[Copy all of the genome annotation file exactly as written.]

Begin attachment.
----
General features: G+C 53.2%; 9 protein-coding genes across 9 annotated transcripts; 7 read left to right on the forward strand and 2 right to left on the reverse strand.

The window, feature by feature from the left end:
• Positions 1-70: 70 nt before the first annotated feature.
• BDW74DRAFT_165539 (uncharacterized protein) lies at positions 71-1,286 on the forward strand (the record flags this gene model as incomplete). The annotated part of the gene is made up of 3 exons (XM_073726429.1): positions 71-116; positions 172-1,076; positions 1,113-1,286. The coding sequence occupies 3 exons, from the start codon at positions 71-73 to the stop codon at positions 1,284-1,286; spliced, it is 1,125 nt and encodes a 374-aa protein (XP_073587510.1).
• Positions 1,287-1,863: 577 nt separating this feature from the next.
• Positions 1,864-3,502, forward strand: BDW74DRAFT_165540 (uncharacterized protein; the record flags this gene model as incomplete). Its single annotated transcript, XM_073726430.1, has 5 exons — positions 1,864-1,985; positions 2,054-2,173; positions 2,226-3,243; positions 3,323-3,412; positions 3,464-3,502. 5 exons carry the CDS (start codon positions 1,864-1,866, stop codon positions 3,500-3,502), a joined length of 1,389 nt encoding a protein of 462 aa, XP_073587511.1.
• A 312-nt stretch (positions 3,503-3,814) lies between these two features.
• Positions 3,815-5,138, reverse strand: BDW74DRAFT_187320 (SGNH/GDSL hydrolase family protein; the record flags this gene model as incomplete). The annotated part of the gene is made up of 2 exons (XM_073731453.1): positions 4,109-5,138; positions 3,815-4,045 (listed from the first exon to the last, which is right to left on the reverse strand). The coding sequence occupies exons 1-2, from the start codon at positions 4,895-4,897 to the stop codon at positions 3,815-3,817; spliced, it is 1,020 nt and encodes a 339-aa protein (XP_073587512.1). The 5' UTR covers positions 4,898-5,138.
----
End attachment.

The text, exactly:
General features: G+C 53.2%; 9 protein-coding genes across 9 annotated transcripts; 7 read left to right on the forward strand and 2 right to left on the reverse strand.

The window, feature by feature from the left end:
• Positions 1-70: 70 nt before the first annotated feature.
• BDW74DRAFT_165539 (uncharacterized protein) lies at positions 71-1,286 on the forward strand (the record flags this gene model as incomplete). The annotated part of the gene is made up of 3 exons (XM_073726429.1): positions 71-116; positions 172-1,076; positions 1,113-1,286. The coding sequence occupies 3 exons, from the start codon at positions 71-73 to the stop codon at positions 1,284-1,286; spliced, it is 1,125 nt and encodes a 374-aa protein (XP_073587510.1).
• Positions 1,287-1,863: 577 nt separating this feature from the next.
• Positions 1,864-3,502, forward strand: BDW74DRAFT_165540 (uncharacterized protein; the record flags this gene model as incomplete). Its single annotated transcript, XM_073726430.1, has 5 exons — positions 1,864-1,985; positions 2,054-2,173; positions 2,226-3,243; positions 3,323-3,412; positions 3,464-3,502. 5 exons carry the CDS (start codon positions 1,864-1,866, stop codon positions 3,500-3,502), a joined length of 1,389 nt encoding a protein of 462 aa, XP_073587511.1.
• A 312-nt stretch (positions 3,503-3,814) lies between these two features.
• Positions 3,815-5,138, reverse strand: BDW74DRAFT_187320 (SGNH/GDSL hydrolase family protein; the record flags this gene model as incomplete). The annotated part of the gene is made up of 2 exons (XM_073731453.1): positions 4,109-5,138; positions 3,815-4,045 (listed from the first exon to the last, which is right to left on the reverse strand). The coding sequence occupies exons 1-2, from the start codon at positions 4,895-4,897 to the stop codon at positions 3,815-3,817; spliced, it is 1,020 nt and encodes a 339-aa protein (XP_073587512.1). The 5' UTR covers positions 4,898-5,138.